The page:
Siobhan Corcoran writes a letter to her daughter about the things she has learned since she gave birth to her:
1. White noise is amazing
WHEN YOU WERE about a month old you had colic. You will only really know how badly we felt for you when you have a little baby yourself. Every evening for a couple of hours you cried. And cried and cried and cried. You cried until your little face turned red, then white and then red again and your soft little hands balled up into tight little fists. We walked you around, swayed you about, swaddled you tight, sang to you softly,drove you around, stripped you down, held you close skin to skin, tried a dummy, tummy to mummy. And still you cried.
Then one night I downloaded an album of white noise from iTunes (officially the best €8.99 I’ve ever spent) and we put it on loudly in the dock over the fireplace. Immediately your little brow unfurrowed, your jaw loosened and the loud screaming simmered to a gentle sighing. The white noise was the sound of waves breaking and for the next three to four weeks myself and your father became accustomed to long nights of sea sounds and dim lighting as we took turns pacing the floor to keep you calm. (Refer also to point four.)
Incidentally, I later learned I needn’t have spent €8.99 at all, as the extractor fan in the kitchen, my hairdryer, the dishwasher and washing machine all have the same effect on you. You weirdo. You lovely little weirdo.
2. Shopping is completely different
The money I used to waste in Boots was usually on wildly unwearable shades of nail polish, all manner of serums and travel versions of nearly everything in my bathroom. All of these items are fun to buy, but predictably never got used apart from gathering dust in a drawer. It’s all changed now though. Every trip is leaving a sizeable dent in my wallet; oodles spent on such dull necessities such as nappies, wipes, lotions and potions for nappy rash and cradle cap. These items are neither fun nor impulsive, but give me great joy and relief to see you benefit from them.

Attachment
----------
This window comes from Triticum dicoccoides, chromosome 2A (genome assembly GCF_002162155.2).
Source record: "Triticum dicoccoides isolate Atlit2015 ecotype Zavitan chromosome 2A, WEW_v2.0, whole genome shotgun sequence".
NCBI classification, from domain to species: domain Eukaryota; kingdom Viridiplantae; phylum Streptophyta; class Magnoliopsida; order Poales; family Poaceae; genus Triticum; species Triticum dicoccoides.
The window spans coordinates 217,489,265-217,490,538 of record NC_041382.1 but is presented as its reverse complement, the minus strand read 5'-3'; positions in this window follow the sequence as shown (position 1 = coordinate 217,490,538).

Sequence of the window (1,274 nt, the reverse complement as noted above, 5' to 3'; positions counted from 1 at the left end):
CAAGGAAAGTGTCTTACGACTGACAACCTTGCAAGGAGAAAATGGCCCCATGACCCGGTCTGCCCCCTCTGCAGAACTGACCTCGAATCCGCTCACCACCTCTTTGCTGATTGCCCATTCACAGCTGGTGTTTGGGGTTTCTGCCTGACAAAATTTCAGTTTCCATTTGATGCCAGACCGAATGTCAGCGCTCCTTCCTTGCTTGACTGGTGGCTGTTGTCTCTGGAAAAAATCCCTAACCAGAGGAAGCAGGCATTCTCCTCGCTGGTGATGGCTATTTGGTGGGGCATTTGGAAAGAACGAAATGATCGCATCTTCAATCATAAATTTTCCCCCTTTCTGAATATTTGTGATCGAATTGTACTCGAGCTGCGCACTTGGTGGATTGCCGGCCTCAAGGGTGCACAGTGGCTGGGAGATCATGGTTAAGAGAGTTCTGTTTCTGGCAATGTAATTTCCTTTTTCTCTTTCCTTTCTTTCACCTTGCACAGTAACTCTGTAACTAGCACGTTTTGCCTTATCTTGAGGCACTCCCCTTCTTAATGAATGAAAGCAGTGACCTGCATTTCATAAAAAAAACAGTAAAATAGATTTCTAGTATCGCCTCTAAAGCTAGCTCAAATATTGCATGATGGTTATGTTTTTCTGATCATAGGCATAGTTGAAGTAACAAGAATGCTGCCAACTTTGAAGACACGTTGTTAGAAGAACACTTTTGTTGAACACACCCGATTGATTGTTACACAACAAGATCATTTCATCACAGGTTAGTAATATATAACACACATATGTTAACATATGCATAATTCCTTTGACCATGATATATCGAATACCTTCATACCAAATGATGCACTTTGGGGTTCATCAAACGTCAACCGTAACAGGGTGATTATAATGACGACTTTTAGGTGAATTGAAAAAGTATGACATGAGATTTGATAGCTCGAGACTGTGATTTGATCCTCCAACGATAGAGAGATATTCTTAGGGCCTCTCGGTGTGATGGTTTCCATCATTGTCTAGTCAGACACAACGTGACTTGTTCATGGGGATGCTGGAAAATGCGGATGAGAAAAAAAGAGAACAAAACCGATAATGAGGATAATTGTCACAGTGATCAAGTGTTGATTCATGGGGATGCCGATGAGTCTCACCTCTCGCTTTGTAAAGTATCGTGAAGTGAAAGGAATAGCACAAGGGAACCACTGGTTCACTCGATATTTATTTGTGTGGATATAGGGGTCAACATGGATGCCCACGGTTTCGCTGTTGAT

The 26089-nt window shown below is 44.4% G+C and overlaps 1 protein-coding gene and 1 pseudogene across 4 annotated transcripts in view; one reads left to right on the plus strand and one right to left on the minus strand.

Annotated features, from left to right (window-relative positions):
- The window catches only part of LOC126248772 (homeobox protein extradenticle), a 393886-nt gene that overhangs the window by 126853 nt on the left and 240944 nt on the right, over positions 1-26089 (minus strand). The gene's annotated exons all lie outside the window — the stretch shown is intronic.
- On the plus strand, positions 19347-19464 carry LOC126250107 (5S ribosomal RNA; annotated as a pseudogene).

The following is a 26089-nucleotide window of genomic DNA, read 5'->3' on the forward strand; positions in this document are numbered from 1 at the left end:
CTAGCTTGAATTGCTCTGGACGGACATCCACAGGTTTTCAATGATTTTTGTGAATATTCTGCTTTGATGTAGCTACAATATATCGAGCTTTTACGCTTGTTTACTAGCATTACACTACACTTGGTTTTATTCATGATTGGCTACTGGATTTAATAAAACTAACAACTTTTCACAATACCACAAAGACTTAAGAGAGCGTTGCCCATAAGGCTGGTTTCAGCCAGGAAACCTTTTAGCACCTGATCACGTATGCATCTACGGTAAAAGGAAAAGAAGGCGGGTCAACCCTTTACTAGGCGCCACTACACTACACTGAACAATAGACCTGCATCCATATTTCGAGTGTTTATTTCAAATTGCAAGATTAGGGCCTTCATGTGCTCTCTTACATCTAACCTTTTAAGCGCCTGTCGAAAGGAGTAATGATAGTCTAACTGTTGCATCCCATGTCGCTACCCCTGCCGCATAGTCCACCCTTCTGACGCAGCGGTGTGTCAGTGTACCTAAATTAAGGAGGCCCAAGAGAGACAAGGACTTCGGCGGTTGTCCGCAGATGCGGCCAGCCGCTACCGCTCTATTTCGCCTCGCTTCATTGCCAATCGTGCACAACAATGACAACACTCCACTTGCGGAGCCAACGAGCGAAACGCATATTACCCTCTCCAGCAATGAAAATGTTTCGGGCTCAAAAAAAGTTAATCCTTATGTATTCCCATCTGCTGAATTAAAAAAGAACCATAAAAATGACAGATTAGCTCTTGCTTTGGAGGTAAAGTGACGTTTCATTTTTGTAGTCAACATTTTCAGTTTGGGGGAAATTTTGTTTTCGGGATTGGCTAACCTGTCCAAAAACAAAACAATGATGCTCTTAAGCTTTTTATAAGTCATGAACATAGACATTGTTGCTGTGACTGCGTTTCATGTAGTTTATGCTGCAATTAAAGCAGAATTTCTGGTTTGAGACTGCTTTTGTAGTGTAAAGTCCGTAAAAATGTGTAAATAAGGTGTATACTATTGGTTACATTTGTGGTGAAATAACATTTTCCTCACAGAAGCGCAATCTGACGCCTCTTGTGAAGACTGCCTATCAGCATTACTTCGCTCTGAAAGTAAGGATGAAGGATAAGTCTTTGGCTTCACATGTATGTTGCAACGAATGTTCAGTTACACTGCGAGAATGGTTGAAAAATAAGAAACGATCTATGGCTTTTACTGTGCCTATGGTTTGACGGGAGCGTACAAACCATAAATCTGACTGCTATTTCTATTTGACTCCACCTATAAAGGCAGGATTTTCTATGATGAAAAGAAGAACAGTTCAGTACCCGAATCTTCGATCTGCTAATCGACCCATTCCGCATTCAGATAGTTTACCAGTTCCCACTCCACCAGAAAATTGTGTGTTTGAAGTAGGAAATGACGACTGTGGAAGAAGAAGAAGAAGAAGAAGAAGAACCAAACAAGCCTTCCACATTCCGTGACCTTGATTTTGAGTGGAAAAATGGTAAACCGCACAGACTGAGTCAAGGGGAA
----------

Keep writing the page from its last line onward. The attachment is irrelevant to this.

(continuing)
I may however, be a little tempted to try out a wildly unwearable shade of nail polish on you and marry the two worlds… just a heads up.
3. Walking the tightrope of worry has become a way of life
- Are you too hot? No, now you’re too cold.
- Do you need a hat? Ahhh ! Is the hat itching you? It is. Will we take it off? Oh then you’ll be cold.
- Everything must be clean. But not TOO clean – we need to build up your immune system.
- You haven’t had a poo today. Oh dear now that’s a very runny nappy, I hope you’re not getting the runs.
- You haven’t eaten much today.I hope I’m not over feeding you…
Sadly I’m told this never ends.
4. I am physically stronger and more flexible than I ever thought possible
It is possible, actually, it’s necessary, to learn to do absolutely everything with one hand and no sleep: making bottles, making tea, filling the dishwasher, hanging out clothes, drying my hair. Anything and everything with you on my hip and my eyes falling out of my head.
I started combing my hair with a toothbrush one morning.
5. Parents are to new babies as Gollum is to the Ring
I have been with you from the very beginning, the very nauseous beginning. I’ve known every poop, fart, wee, feed and burp you’ve done. I’ve leaped out of the bed to check on you in the cot everytime you’ve simply sighed in your sleep.
I think about you all day. I dream about you at night. I almost miss you while you sleep beside me. I stare at you. A LOT. I think you are wonderful.
Your father might I add, is equally obsessed with you. He just manages to look a lot cooler in the process.
6. I am slowly becoming my mother
I first noticed it when I licked a tissue to clean carrot off your nose. I recoiled in horror! Did I just do that?
Now I’ve relaxed into it, allowing the metamorphosis to take place. I casually muse on how to get clothes dry in this weather, and who is on the Late Late this week. There’s no point in fighting it.
7.Your body clock readjusts.
Previously my main concerns in the wee hours of a Saturday morning was which Nitelink I needed to get home and trying to remember to leave a pint glass of water beside my bed for when I woke up parched at 6.30am before returning to slumber till 12pm. I wake with you now at 4am and 7am every day (and more frequently when you’re on a “growth spurt”) You don’t understand daylight savings time AT ALL.
8. My handbag would do MacGyver proud
I now routinely carry a scissors, wipes, Vaseline, a fresh babygro and bib, safety pins, dummy, spare dummy and innumerable other bits and bobs around. There is no situation too tricky…or messy.